In some embodiments, the stable liquid interface may be achieved by other techniques, such as by providing an immiscible liquid as the build surface between the polymerizable liquid and the optically transparent member, by feeding a lubricant to the build surface (e.g., through an optically transparent member which is semipermeable thereto, and/or serves as a reservoir thereof), etc.

While the dead zone and the gradient of polymerization zone do not have a strict boundary therebetween (in those locations where the two meet), the thickness of the gradient of polymerization zone is in some embodiments at least as great as the thickness of the dead zone. Thus, in some embodiments, the dead zone has a thickness of from 0.01 , 0.1 , 1 , 2, or 10 microns up to 100, 200 or 400 microns, or more, and/or the gradient of polymerization zone and the dead zone together have a thickness of from 1 or 2 microns up to 400, 600, or 1000 microns, or more. Thus the gradient of polymerization zone may be thick or thin depending on the particular process conditions at that time. Where the gradient of polymerization zone is thin, it may also be described as an active surface on the bottom of the growing three- dimensional object, with which monomers can react and continue to form growing polymer chains therewith. In some embodiments, the gradient of polymerization zone, or active surface, is maintained (while polymerizing steps continue) for a time of at least 5, 10, 15, 20 or 30 seconds, up to 5, 10, 15 or 20 minutes or more, or until completion of the three- dimensional product.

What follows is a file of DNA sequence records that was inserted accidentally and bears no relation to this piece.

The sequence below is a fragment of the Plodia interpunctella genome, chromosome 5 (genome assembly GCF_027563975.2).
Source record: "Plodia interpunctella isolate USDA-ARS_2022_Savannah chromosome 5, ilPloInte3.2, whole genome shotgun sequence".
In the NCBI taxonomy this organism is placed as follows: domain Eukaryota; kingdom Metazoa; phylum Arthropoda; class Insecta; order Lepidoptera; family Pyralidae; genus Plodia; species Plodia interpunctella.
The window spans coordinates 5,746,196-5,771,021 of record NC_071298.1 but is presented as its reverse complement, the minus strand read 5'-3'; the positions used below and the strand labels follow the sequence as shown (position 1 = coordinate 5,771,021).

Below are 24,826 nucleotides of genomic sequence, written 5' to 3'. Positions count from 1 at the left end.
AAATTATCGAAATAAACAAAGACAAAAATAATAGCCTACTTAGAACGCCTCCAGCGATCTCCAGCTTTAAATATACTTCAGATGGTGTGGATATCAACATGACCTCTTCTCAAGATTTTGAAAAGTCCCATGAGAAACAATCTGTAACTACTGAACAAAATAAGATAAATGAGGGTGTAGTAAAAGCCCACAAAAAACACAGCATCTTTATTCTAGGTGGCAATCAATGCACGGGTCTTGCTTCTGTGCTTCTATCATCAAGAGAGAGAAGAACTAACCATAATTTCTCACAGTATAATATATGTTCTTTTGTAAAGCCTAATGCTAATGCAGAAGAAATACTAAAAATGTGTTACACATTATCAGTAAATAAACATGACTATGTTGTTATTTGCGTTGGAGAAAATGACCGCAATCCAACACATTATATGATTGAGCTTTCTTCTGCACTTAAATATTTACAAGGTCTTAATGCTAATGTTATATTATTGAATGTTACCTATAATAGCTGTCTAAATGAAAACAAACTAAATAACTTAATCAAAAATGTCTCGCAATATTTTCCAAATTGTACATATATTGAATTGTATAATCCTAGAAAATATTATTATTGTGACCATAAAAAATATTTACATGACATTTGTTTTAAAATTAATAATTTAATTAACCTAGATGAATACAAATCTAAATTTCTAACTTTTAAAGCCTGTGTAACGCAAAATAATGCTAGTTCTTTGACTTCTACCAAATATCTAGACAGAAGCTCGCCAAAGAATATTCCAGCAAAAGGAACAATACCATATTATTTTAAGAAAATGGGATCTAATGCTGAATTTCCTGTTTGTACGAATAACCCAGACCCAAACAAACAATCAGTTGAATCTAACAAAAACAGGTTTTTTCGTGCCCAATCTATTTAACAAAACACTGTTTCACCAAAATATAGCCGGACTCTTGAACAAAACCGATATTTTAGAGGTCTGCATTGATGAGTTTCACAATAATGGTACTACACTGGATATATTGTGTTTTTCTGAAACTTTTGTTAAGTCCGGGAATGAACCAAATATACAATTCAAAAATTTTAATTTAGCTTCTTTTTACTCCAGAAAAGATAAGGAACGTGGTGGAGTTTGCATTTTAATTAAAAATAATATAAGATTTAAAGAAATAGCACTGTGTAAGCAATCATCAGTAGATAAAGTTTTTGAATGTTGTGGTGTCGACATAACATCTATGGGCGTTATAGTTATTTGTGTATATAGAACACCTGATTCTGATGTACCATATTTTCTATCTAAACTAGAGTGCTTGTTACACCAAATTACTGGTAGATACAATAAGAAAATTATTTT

Inhibitors, or polymerization inhibitors, for use in the present invention may be in the form of a liquid or a gas. In some embodiments, gas inhibitors are preferred. In some embodiments, liquid inhibitors such as oils or lubricants may be employed. In further embodiments, gas inhibitors which are dissolved in liquids (e.g. oils or lubricants) may be employed. For example, oxygen dissolved in a fluorinated fluid. The specific inhibitor will depend upon the monomer being polymerized and the polymerization reaction. For free radical polymerization monomers, the inhibitor can conveniently be oxygen, which can be provided in the form of a gas such as air, a gas enriched in oxygen (optionally but in some embodiments preferably containing additional inert gases to reduce combustibility thereof), or in some embodiments pure oxygen gas. In alternate embodiments, such as where the monomer is polymerized by photoacid generator initiator, the inhibitor can be a base such as ammonia, trace amines (e.g. methyl amine, ethyl amine, di and trialkyl amines such as dimethyl amine, diethyl amine, trimethyl amine, triethyl amine, etc.), or carbon dioxide, including mixtures or combinations thereof.